1.What is Data Breaching?
“Data Breaching mean the intentional or unintentional release of secure or private/confidential information to an untrusted environment. Other terms for this phenomenon include unintentional information disclosure, data leak, information leakage and also, data spill. Incidents range from concerted attacks by black hats, or individuals who hack for some kind of personal gain, associated with organized crime, political activist or national governments to careless disposal of used computer equipment or data storage media and unhackable source.
The different type of data breaches are leakage of financial information such as credit card or bank details, personal health information (PHI), Personally Identifiable Information (PII), trade secrets of corporations or intellectual property. Most data breaches involve overexposed and vulnerable unstructured data – files, documents, and sensitive information.”
2. Which Social Media Platforms are Involved and What is their Real Motive?
(a)Biggest data breaches:
Facebook’s data breach:
It has been reported several times that certain Facebook apps are involved in data breaching of those who are using them, to advertising and Internet tracking companies. And without the users having a clue!
Here’s how the “leakage” works: during the app’s installation process, you are prompted to accept certain terms, and once you click “Allow”, the application receives an “access token”. Some of the Facebook apps are leaking these access tokens to advertisers, granting them access to personal-profile data such as chat logs and photos. However, no disclaimer is showed announcing you your data is being transferred to third parties. Thus, your online privacy and safety are put at risk.
Online social tracking:
We all use the “Like”, “Tweet”, “+1”, and other buttons to share content with our friends. But these social widgets are also valuable tracking tools for social media websites. They work with cookies – small files stored on a computer that enable tracking the user across different sites – that social websites place in browsers when you create an account or log in, and together they allow the social websites to recognize you on any site that uses these widgets. Thus, your interests and online shopping behaviour can be easily tracked, and your internet privacy rudely invaded. And things get worse.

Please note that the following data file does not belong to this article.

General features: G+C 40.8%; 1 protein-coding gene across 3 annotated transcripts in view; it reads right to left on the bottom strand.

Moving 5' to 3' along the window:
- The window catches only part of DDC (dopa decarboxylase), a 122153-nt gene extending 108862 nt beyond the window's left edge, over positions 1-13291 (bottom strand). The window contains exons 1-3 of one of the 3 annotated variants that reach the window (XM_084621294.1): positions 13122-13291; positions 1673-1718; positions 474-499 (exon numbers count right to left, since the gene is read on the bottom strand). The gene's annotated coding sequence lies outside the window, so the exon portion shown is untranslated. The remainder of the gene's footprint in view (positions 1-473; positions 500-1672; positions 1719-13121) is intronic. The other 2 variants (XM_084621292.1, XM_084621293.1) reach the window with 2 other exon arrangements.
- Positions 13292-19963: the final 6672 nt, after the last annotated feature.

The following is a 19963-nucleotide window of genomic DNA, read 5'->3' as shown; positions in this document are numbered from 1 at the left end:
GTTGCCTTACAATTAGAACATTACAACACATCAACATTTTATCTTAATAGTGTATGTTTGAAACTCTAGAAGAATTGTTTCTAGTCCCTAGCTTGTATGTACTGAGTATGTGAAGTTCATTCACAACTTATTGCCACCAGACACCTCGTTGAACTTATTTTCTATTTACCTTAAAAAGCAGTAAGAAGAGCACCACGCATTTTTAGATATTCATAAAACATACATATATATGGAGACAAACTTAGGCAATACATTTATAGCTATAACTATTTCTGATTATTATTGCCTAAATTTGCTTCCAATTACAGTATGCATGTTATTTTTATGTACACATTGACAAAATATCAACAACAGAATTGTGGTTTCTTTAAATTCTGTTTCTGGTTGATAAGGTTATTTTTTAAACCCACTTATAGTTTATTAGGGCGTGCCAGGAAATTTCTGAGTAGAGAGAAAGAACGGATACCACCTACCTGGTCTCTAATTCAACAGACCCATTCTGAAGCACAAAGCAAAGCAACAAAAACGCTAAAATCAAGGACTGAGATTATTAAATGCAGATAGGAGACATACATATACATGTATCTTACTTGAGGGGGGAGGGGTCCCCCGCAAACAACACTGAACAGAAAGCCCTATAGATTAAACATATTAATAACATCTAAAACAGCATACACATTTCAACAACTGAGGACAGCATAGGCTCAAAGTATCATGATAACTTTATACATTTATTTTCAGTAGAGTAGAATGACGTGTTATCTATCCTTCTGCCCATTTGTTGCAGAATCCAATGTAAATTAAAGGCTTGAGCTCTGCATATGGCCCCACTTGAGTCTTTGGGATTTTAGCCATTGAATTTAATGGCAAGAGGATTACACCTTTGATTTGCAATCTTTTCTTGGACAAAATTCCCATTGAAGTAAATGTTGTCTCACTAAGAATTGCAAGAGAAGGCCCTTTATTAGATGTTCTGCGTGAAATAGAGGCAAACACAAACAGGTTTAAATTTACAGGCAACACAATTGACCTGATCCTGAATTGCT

A new study has found, raising the possibility that users of such sites can be tracked everywhere they go online. "The ability to link information across traversals on the Internet coupled with the wide range of daily actions performed by hundreds of millions of user on the Internet raises privacy issues, particularly to the extent users may not understand the consequences of having their PII [personally identifiable information] available to aggregators," the study states.
Vodafone, Data Protection breach example: A breach which has leaked personal data for two million Vodafone Germany customers has been claimed to be the work of an insider, according to Vodafone. The company warned the leak could lead to increased risk of targeted phishing attacks. “This attack could only be carried out with high criminal intent and insider knowledge and was launched deep inside the IT infrastructure of the company,” Vodafone said, according to a report by Phys.org. The information was stolen from a database within the company network, according to the BBC. Vodafone said that the attackers had not gained access to enough information to access clients’ bank accounts – but that the data could raise the risk of “phishing” attacks. Only German customers were affected by the attack, Vodafone said, and those affected would be contacted by post.
Data Breach 2020: A customer support database holding over 280 million Microsoft customer records was left unprotected on the web. Microsoft’s exposed database disclosed email addresses, IP addresses, and support case details. Microsoft says the database did not include any other personal information.
How do most data breaches occur? It involves tracking people’s activities online and harvesting personal data and conversations from social media, job websites and online forums. Most security breaches are caused by research companies (the harvesters), and sell the compiled data to other companies. These, in turn, use these details to design targeted ad campaigns for their products. While one might argue that people are knowingly sharing personal details on social media and thus, it’s free for everyone’s use, data harvesters don’t ask for the owner’s consent. And this raises an ethics and therefore is called breaching of data.